David: So your very personal encounter with the young fisherman motivated you deeply to do something to help the whole population. I can feel that this story is still alive inside you.

Tony: It is indeed. That is why in my third chapter I’m going to focus on both individuals and communities. I have two big dreams. My first is to coach and mentor young doctors in areas that are endemic for neglected tropical diseases. Second, I want to develop an eye center that can help people in abandoned areas: northeastern Congo, northwestern Uganda, and the southern part of South Sudan.

David: Two big dreams, that’s beautiful. What would you say about the role of compassion in global health work, in the work that you’ve done? How has compassion influenced the choices you’ve made and how you do your work?

Tony: Jesus healed people who were blind and handicapped. As an ophthalmologist, this is my ministry. If Christ can enable me to carry on, I will follow in his footsteps. Jesus showed the perfect way of living, and if we can follow this, we will have a big impact in the world today.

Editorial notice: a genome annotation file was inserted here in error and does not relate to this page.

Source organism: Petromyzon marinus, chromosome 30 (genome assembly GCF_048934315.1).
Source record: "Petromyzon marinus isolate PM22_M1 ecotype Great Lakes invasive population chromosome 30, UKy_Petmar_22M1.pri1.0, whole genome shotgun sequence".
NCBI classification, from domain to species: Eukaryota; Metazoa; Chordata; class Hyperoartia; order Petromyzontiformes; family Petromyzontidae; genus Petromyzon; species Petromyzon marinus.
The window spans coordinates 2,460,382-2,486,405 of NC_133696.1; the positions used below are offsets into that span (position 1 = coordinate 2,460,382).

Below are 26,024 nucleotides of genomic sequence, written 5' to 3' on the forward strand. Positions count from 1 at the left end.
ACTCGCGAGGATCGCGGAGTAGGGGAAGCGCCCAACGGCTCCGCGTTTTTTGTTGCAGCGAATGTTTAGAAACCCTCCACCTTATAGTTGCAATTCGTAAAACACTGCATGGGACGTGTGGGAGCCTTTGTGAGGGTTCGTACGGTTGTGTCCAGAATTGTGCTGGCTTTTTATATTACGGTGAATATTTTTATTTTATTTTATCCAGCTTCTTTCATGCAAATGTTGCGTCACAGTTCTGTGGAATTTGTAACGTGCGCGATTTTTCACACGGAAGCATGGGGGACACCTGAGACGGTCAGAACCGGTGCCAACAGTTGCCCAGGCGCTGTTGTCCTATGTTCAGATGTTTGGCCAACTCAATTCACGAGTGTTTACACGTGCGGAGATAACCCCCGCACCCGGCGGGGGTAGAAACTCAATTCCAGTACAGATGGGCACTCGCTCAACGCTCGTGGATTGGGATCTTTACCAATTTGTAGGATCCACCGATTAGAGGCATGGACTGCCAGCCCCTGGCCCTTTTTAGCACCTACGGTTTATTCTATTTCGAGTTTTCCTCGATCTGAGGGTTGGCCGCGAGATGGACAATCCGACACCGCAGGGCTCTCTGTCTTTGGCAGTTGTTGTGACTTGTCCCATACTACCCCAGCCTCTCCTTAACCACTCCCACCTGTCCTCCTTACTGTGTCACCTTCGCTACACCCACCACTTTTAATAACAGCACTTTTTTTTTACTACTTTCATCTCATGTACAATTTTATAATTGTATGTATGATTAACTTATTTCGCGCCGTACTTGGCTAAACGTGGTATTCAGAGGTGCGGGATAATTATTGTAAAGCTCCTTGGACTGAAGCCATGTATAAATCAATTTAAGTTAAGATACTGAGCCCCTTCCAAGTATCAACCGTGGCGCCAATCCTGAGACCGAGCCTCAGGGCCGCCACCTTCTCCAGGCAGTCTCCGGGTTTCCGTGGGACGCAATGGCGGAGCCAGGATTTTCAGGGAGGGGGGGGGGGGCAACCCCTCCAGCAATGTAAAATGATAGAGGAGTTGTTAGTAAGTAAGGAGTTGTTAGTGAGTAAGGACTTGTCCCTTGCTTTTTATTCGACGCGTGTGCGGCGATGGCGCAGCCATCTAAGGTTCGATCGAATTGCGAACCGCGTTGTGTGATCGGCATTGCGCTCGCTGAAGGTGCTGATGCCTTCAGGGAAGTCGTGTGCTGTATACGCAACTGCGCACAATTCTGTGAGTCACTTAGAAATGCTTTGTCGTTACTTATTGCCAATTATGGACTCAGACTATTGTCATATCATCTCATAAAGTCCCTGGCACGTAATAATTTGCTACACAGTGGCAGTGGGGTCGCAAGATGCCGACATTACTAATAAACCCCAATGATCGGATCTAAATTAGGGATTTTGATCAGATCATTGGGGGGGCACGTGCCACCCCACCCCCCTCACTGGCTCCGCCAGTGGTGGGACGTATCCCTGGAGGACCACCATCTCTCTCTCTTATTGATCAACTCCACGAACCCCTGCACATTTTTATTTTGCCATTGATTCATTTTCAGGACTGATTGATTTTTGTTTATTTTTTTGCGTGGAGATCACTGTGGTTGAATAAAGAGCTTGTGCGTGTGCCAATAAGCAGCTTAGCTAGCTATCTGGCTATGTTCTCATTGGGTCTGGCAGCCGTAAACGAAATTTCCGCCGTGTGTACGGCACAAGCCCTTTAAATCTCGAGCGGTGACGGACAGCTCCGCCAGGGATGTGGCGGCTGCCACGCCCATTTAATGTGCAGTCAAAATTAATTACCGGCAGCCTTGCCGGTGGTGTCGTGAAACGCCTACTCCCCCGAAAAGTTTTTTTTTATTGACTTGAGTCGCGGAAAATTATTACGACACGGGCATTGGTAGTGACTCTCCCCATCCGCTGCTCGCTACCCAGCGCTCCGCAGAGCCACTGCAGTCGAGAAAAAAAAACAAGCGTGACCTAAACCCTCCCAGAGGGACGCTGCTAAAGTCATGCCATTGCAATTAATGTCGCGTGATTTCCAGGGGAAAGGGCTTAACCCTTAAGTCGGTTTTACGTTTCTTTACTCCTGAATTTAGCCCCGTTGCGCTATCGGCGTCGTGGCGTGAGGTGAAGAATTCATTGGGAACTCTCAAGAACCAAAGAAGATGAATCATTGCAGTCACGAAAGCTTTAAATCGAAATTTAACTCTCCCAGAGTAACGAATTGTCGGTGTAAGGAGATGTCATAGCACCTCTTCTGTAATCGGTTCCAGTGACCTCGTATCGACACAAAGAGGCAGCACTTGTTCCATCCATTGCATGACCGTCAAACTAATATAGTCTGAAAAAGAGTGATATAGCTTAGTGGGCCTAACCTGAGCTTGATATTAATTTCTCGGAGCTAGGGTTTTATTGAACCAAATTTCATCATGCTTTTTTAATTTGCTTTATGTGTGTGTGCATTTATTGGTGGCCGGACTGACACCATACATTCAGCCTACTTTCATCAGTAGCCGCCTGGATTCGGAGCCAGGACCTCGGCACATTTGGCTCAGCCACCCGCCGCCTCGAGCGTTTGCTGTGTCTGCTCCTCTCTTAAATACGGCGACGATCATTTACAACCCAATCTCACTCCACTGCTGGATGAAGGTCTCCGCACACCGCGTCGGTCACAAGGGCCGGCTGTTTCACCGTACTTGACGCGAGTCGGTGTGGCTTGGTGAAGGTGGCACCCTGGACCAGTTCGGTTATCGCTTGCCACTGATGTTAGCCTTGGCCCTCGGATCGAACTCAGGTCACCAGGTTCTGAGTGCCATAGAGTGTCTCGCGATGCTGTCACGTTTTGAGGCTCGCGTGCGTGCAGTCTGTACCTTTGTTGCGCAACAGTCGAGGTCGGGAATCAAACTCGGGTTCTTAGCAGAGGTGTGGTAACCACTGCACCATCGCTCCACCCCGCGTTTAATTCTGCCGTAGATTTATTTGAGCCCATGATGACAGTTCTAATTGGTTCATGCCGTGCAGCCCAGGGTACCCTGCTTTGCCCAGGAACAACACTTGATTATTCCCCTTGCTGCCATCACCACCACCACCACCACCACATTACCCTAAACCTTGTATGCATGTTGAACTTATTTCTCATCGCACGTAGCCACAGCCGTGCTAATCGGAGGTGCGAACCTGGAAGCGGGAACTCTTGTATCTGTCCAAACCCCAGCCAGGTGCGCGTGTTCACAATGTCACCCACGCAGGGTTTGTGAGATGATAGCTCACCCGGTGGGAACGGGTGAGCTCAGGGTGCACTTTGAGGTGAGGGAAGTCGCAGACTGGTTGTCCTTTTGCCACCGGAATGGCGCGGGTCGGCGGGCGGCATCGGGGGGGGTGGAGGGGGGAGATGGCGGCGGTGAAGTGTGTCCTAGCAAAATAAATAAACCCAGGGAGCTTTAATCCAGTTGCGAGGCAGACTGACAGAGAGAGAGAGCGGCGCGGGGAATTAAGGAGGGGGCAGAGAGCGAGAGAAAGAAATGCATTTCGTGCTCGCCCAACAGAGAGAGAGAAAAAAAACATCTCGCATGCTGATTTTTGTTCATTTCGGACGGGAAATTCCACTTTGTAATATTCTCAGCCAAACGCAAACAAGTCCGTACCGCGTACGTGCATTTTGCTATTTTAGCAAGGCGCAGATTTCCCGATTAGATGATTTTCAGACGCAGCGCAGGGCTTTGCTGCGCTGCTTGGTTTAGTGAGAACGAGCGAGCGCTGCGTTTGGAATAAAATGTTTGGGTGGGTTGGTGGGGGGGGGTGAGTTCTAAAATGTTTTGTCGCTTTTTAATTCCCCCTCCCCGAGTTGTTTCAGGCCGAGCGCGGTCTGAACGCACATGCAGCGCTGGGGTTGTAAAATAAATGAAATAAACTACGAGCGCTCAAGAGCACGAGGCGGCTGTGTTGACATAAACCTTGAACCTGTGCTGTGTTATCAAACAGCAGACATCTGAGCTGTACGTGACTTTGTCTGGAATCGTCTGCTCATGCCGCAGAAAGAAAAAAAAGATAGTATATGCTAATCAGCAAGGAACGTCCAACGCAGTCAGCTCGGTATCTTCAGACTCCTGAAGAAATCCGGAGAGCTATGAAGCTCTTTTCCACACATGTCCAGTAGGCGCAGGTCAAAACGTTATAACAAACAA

David: What was it that awakened that sense of compassion in you?

Tony: It’s a very difficult question. I think it’s the way I grew up. I was very privileged because I grew up in a Christian family. I was taught about compassion at a young age, and it really helped me to develop my behavior and the way I see the world. Without that background I don’t know whether I would have been in a position to see things through a compassionate lens. I’m going back home, happy for this third chapter. Things are clear for me.